Logging trucks that insist on carting at night obviously to conceal the hug Native trees under the cover of night, decimates Native Wildlife along the roads leading to and from these coupes. So much wildlife is killed on the roads contractors are hired to remove the dead Quolls, Devils, Wallabies and Wombats etc.
    Warren is a inspiration as is Miranda and the dedication and unselfish acts from such people gives some hope that change and more consideration be given to our ancient Native Forests and its Flora, Fauna and subsequent ecology.

  5. Cannot find any other words but so nice to read and hear about this happening, too! Hang on, you brave woman!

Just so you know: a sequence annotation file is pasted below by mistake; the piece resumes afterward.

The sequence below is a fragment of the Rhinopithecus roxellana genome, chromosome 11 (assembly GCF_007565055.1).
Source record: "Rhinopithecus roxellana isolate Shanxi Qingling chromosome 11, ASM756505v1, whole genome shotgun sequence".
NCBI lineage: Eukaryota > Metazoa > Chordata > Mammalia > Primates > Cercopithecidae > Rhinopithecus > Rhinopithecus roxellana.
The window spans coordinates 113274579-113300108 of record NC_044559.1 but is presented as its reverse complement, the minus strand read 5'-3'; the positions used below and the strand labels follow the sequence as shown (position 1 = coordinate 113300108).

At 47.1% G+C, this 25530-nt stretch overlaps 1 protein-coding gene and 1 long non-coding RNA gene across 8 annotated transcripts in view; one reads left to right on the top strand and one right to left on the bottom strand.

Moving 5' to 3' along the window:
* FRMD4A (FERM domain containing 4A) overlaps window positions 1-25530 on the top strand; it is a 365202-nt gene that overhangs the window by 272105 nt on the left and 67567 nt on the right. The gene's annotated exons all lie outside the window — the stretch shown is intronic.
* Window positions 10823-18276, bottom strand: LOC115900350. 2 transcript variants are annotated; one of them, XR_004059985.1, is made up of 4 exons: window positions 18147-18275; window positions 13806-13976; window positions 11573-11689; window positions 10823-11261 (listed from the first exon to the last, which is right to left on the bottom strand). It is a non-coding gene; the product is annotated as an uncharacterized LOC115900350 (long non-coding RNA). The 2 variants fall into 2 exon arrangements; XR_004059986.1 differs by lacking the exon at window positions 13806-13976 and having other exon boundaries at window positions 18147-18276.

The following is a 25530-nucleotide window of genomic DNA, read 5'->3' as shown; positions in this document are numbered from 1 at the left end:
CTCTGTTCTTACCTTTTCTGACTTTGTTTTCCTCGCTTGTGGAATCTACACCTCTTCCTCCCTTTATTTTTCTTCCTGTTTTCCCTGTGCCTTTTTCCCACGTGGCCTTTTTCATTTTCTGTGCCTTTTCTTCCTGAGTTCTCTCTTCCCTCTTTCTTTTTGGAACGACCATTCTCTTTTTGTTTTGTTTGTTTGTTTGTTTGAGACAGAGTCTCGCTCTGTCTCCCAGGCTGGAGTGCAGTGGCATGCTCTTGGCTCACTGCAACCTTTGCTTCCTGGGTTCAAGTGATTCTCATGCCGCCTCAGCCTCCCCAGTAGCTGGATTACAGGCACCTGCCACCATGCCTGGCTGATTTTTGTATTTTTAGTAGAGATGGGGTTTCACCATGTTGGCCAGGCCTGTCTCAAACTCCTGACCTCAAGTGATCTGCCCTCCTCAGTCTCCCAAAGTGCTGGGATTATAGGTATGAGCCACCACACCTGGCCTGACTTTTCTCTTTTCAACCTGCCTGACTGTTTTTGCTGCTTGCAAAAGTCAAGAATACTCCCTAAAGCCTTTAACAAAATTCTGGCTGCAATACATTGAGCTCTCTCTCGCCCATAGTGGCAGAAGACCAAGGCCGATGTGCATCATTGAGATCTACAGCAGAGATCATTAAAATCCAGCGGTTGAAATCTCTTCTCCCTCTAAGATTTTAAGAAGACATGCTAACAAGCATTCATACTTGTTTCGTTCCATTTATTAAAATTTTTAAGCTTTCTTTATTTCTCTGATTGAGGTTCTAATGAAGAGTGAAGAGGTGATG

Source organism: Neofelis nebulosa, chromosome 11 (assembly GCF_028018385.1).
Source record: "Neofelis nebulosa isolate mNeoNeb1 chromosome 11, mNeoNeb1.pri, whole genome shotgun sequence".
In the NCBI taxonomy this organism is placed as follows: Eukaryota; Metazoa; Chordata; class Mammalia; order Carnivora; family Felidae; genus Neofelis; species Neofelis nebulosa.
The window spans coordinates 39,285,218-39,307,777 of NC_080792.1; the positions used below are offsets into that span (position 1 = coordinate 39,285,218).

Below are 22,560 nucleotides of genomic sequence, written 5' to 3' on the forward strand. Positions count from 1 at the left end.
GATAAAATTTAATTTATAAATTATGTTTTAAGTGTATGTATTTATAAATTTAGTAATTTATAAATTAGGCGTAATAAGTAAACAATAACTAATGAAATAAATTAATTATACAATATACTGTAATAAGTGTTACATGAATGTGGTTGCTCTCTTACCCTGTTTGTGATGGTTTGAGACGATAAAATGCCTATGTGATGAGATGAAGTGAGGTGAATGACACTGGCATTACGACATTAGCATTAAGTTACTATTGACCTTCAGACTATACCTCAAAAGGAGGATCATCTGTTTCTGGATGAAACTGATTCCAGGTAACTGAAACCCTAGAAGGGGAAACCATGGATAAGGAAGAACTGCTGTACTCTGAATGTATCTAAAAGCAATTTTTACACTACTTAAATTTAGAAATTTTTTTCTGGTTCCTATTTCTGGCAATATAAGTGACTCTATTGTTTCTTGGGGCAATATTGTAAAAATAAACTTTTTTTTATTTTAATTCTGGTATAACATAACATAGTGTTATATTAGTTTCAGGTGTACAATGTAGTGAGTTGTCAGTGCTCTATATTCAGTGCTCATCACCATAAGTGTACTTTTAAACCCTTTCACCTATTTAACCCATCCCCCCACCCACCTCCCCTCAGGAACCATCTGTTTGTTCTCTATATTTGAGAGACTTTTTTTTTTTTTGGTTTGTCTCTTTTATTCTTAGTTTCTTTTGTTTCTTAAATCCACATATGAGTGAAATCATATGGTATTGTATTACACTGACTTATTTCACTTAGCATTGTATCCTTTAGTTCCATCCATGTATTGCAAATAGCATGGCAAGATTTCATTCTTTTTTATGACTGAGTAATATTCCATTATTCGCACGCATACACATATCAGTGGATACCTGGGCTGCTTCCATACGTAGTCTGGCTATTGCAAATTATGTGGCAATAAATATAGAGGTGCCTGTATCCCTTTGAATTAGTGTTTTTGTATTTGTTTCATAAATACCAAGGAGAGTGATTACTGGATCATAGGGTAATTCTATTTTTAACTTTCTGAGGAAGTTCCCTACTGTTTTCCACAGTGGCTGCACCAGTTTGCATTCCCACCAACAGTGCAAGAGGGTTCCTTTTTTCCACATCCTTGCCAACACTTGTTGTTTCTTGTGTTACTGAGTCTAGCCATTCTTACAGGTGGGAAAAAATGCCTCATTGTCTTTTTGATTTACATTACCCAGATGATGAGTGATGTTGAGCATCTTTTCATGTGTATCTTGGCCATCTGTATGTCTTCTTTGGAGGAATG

6. When one extends oneself to extraordinary ends, extraordinary people find their way to make contact.

    Miranda, have no doubt amongst misinformed media negativity, that your protest is championing a vital Tasmanian issue, and is historic.

    Your vigilance and tenacity are not going unnoticed!

    Congratulations again.

    TQ

  7. Maggie Cashman Bailes

    My whole life has changed because of what you are all doing for our precious forests. The meeting after so long up there Miranda, was the greatest, warmest fuzzy I have felt in a long time. In my home comfort zone, I’d wish we would all gather in huge numbers once again and block every dam bit of Forestry Tasmania and its uglies right out of any forest anywhere. Lovely to meet Warren and his partner this way. Mranda, keep safe and warm, and perhaps more inspirational friends will come on up. I hope the crazy industry will stop very soon.
    Maggie the birding lady from Westerway.

  8. Congratulations on making it to 150 days Miranda, I only hope you don’t have to be there another 150. Thinking of you!